- About Us
Release Date: April 6, 2007
Our children need you to stand up and demand Congress and President Bush provide all of them health care this year. Children cannot wait. There is no excuse for nine million children to be uninsured in the richest nation on earth. The Children's Defense Fund (CDF) is working tirelessly to share the stories of families across the country who are struggling to find health care coverage and get the right care their children need to stay healthy and thrive. Here are two mothers' stories.
In Grove City, Ohio, Twinkle faces the tough choice between her pride and what's best for her two children. Sixteen-year-old Kayle, a middle school student with special needs, was born with ataxia, a condition that causes a lack of muscle control. Kayle's father pays his family's health insurance through his employer but the plan regularly denies Kayle's need for physical, occupational, and speech therapies because she doesn't require them as a result of an injury or accident. After their divorce last year, Twinkle needed to apply for Medicaid because of reduced income and the ongoing problems with the family's private insurance policy not covering Kayle's complex therapy needs.
The enrollment process turned out to be a struggle for Twinkle who works as an Early Childhood Mental Health Coordinator making $30,000 a year. She said, "One would think that working at Children's Hospital, I could navigate the system. Even with my experience and seeing this every day at work, it still took me three months to figure it out. I imagine that many parents who have no familiarity with the system would get frustrated and give up." But Kayle needed a new wheelchair in addition to therapy, so Twinkle knew giving up wasn't an option for her family.
Like many other parents in "working poor" families, it was difficult for Twinkle to choose to accept the publicly funded Medicaid program assistance. But she felt she really had no alternative, because even though she works full-time, she just can't afford to pay for her family's medical needs. In addition to Kayle's special needs, Twinkle's 12-year-old son Gavin has ADHD and binocular dysfunction, or acute double vision. Twinkle explains that even though Medicaid will help pay for Kayle because of her disability, she will still have enormous co-pays for Gavin. The family insurance plan would pay for his medication, but not the therapy he needs to cure his vision condition. Again, Twinkle is faced with a difficult decision: pay $75.00 per 30-minute treatment, or let his condition go untreated.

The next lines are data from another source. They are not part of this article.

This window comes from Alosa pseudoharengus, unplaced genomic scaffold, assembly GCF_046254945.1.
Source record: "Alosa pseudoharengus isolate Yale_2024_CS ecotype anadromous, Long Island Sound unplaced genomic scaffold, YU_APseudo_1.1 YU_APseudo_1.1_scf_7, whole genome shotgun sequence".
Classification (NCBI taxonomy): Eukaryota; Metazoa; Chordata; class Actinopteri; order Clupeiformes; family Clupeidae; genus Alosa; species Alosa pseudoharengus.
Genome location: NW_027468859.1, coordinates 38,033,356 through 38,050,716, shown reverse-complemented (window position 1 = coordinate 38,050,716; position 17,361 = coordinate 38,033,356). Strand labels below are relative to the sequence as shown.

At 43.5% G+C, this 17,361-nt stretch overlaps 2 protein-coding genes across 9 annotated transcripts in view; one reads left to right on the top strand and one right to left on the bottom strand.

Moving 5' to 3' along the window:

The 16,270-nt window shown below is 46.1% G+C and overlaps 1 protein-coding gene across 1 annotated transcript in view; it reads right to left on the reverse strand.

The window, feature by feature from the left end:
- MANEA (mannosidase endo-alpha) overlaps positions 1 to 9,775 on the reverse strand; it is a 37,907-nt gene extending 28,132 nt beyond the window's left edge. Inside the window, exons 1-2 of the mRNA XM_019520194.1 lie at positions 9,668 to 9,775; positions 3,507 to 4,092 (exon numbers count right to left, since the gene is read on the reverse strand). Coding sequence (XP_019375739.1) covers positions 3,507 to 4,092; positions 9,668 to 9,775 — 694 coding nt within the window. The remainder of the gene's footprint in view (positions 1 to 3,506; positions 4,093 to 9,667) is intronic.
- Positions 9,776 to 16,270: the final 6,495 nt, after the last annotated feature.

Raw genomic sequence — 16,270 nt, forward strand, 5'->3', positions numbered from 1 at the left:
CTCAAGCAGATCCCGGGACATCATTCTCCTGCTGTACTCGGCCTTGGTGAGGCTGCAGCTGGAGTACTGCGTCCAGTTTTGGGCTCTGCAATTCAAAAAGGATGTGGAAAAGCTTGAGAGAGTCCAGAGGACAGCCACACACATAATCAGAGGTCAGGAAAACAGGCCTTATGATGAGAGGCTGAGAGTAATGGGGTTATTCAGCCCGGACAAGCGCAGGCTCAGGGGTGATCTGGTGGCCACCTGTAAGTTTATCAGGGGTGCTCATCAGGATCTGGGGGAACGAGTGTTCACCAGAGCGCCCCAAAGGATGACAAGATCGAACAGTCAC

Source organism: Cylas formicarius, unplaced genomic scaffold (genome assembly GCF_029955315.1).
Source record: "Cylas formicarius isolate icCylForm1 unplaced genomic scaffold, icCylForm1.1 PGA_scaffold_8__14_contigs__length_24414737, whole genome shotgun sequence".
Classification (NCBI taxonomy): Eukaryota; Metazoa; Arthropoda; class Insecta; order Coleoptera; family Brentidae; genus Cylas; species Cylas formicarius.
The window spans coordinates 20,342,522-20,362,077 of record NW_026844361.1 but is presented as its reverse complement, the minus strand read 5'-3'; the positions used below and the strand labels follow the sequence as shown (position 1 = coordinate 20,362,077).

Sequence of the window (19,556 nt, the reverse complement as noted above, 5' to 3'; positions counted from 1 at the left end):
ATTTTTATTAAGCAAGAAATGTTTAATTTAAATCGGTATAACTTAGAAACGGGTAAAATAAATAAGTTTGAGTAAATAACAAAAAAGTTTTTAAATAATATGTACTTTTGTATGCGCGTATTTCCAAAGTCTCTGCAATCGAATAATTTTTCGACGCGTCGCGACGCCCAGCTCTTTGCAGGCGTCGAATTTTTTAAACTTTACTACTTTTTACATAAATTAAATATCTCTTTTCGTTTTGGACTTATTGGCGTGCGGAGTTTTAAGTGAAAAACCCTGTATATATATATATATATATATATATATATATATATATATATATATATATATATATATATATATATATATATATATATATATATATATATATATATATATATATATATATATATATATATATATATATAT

Meanwhile, in Jackson, Mississippi, Ethel is another single mother trying to cover two children's different needs. Ethel cares for her two sons, 12-year-old Jeffrey and 3-year-old Vontarius, on little more than $1,000 a month. Vontarius suffers from severe asthma and is currently covered by the State Children's Health Insurance Program (SCHIP). Jeffrey, whom she adopted, suffers from major depression and ADHD. Because he has been labeled disabled, this qualifies him for Medicaid coverage.
Jeffrey's condition requires that he attend school in a controlled environment where there are doctors and counselors who can work with his aggression and constantly monitor and modify his medication. But Medicaid has proven to be a challenge because it will only cover his treatment in stints of six months or less, so after six months at the facility he must go home for six months before returning to the school for treatment. In most instances when Jeffrey returns home his medication isn't regulated. He goes days without sleeping or eating and becomes very angry and aggressive, sometimes strik's ability to hold a steady job because she can't find consistent after-school supervision and her employers are less than sympathetic to her situation.
In a bizarre "Catch-22" twist, Ethel has received a letter informing her that Jeffrey has been cut from Medicaid because he is not a full-time patient at the facility where he receives his schooling and medication—after being told by Medicaid that he can stay there for only six months at a time. CDF is working with Ethel to get Jeffrey reinstated with Medicaid so he can continue his treatment.
Ethel says she has lost all hope in Medicaid and feels the system is broken. When getting prescriptions filled, she has been told several times that her son is "maxed out," meaning that he has received more than five medications a month. Ethel understands that income may need to play a part in deciding Medicaid coverage but thinks the formulas should be reworked. She points out that the cost of living is high and people who barely exceed the maximum are shut out from affordable health care, leaving them very few options.
Twinkle and Ethel and their families clearly illustrate the no-win choices so many Americans face. Why, in our wealthy nation, are there nine million uninsured children and millions more underinsured? We have the power, opportunity, and moral responsibility to demand a change from our elected leaders this year. Learn more about CDF's Healthy Child Campaign at www.childrensdefense.org/healthychild.